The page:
Lupita Nyong'o Talks to Allure About Embracing Her Hair: 'I've Tried It All'


Good morning, it’s another Monday, and Lupita Nyong’o once again looks radiant. Here she is, wearing beaded braids on the March cover of Allure, where she talks about the politics, stigmas, and insecurities attached to the subject of black hair.

In an interview with Michelle Lee, Allure’s editor-in-chief, Nyong’o went deep about her relationship with her hair, the struggle of relaxers, and natural haircare. Black Panther, which finally hits theaters this week, made sure to represent a variety of traditional black hairstyles, from braids to fros and wigs, on screen. It goes without saying that black textures are more openly celebrated, but Nyong’o remembers having a hard time embracing her hair growing up. She recalls begging her parents to have her hair straightened:

“I was really kind of envious of girls with thicker, longer, more lush hair. In my tween years, I started begging my mother to have my hair relaxed. She wouldn’t allow it, though her hair was relaxed. She felt that that was a decision I could come to when I was maybe 18. Around 13 or 14, I had such a rough time with being teased and feeling really unpretty. My dad intervened and spoke to my mom about my hair, and she finally agreed.

Nyong’o says she stopped getting relaxers and felt liberated when she finally went bald, after her dad jokingly suggested she shave all her hair off. “It was almost a dare to myself: Can I live without hair?” she says, adding that her mother was “horrified” upon seeing her without hair. That reaction is probably familiar to many of us—the state of your hair as somehow a reflection of your mother’s love and achievements, not to mention her financial commitment since parents end up footing most of those salon bills:

I remember her saying that: “I’ve been growing that hair since you were born—how can you? Then I felt really self-conscious. It was hard to see the horror on my mother’s face. She was so disapproving, and I was so sensitive about it at the time, that I started to get scared that I had done the wrong thing.”

Another relatable struggle for me: Nyong’o says after leaving Kenya, she couldn’t find a decent hair-braider in the States:

Moving to the U.S. was very difficult because I didn’t have the same kind of support system. [Braiding] services were not readily available in Amherst, Massachusetts. For a long time I would braid my hair in Kenya and then spend months with the braids in when I got to the States so that I didn’t have to worry about my hair. Also, my hair did something very different in freezing weather, which I didn’t know how to handle. My hair needs moisture. It needs warmth. All of a sudden I was in this very cold environment, and my hair was bristly and dry and really hard to manage. One of the summers I went back home, I asked my aunt to teach me how to braid hair because I wanted to be able to do my own hair. I worked in her salon, and she taught me cornrowing, and twisting and plaiting.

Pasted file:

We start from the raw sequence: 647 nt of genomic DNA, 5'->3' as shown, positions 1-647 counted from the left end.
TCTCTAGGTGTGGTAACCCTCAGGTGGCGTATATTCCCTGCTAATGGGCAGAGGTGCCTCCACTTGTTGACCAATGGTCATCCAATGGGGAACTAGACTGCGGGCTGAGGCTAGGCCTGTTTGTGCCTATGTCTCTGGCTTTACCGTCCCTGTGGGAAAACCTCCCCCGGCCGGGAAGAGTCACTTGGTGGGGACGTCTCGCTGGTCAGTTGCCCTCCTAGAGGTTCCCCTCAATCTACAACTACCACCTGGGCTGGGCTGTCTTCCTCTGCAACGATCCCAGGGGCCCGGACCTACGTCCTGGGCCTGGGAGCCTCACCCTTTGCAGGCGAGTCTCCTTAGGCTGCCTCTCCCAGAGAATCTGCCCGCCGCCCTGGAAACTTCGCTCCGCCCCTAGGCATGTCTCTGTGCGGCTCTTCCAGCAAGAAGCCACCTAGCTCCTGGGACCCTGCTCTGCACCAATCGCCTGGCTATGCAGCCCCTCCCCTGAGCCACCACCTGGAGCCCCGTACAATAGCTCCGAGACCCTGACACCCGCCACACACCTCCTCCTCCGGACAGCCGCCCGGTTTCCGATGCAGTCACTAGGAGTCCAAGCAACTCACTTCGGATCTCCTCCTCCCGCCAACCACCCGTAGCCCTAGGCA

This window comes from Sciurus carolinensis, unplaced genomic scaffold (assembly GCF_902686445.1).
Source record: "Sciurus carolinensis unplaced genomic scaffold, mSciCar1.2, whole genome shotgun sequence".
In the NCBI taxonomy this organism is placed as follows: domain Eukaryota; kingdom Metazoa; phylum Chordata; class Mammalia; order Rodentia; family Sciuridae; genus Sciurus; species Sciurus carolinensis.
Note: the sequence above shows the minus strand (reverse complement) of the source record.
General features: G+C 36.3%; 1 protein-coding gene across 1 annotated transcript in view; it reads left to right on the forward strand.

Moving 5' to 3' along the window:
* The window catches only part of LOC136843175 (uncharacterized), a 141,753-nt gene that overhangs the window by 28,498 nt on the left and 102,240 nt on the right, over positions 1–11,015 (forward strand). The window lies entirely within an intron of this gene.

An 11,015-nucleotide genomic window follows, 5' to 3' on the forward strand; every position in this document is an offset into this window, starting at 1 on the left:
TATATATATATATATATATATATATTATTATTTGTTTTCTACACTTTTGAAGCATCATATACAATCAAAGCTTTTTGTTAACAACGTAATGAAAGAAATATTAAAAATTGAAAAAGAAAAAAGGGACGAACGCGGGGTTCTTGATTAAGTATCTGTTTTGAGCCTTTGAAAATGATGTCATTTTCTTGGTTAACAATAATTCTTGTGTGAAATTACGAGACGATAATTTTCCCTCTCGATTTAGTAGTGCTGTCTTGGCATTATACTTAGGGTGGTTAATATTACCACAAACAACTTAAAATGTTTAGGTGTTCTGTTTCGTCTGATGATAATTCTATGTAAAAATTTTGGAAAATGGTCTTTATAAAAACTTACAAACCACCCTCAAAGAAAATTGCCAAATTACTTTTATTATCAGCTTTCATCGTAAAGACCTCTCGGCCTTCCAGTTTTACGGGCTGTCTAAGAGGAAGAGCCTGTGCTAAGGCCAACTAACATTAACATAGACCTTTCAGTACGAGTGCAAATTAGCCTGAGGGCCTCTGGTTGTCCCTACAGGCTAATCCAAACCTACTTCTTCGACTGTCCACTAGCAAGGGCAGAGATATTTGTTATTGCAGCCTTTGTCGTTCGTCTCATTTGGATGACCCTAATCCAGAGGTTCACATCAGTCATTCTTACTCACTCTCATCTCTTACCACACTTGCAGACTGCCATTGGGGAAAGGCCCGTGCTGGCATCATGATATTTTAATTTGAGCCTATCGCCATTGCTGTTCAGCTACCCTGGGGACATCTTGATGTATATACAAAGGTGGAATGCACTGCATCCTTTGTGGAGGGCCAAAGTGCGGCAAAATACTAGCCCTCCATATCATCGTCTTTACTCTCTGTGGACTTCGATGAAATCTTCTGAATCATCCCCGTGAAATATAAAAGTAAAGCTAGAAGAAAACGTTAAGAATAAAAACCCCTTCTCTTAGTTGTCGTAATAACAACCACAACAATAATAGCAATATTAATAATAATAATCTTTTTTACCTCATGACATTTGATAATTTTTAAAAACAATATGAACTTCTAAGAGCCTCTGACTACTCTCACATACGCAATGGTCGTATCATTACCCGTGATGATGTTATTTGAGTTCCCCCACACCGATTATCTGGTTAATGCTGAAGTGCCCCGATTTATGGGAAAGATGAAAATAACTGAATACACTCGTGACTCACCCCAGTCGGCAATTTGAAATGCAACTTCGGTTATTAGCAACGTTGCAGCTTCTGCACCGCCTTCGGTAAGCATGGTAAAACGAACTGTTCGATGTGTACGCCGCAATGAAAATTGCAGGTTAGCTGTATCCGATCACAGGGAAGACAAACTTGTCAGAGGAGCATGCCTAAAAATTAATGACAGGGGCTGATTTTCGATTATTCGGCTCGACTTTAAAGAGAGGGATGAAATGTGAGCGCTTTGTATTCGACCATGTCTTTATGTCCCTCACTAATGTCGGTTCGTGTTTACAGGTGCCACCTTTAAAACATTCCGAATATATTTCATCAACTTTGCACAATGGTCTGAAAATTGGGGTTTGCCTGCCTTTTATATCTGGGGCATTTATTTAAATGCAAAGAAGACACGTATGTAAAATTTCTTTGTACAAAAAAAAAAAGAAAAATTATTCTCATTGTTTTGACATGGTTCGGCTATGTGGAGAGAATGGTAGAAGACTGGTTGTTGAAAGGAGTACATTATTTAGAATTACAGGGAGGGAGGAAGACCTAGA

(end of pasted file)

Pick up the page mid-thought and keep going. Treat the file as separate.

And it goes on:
There’s definitely great freedom in learning how to braid and upkeep hair that’s perceived as “difficult.” Nyong’o adds:

Even in Kenya—you’d think we are predominantly African and black out there—but when I finally had my hair natural, the hairstylist that I had been going to for so long with my relaxed hair didn’t know what to do with my natural hair and just kept offering me different chemicals to put in it. In the end I was like, “Why don’t you know?” And he was like, “We don’t learn how to do natural hair in school.” That baffled me. I just felt it was so unacceptable. So I couldn’t really learn what was good for my hair until I left, which is bizarre. Now, of course, things have really changed.

There’s now, as she notes, better visibility and a buttload of resources available to black women about natural haircare. With all this public knowledge about black hair, there’s also been new, debatable terminology. Nyong’o says:

But the term “African-American hair” is inaccurate because I’m not African-American. And I think the term “African-American” is often used as a racial term when it’s a cultural group that does not encompass every single person of African descent. So there’s that. So when you say “African-American,” you’re not actually addressing what you think you’re addressing. That’s a national identification, and it cannot be about the hair. I like the term “kinky.” Some people don’t like that term, but when I think about my hair, I think of it as African kinky hair.

Nyong’o, who gets done up by her hairstylist Vernon François, says she’s still learning herself. “You go on YouTube, and there are just so many different ways of upkeep of one’s natural hair. It’s honey and rosemary water and avocado-paste conditioning and whatnot. I’ve tried it all,” she says. “Now I love my hair. I love it because I’ve also been able to really embrace the stuff it can do. It’s like clay in the right hands. Clay can be dirt in the wrong hands, but clay can be art in the right hands.”

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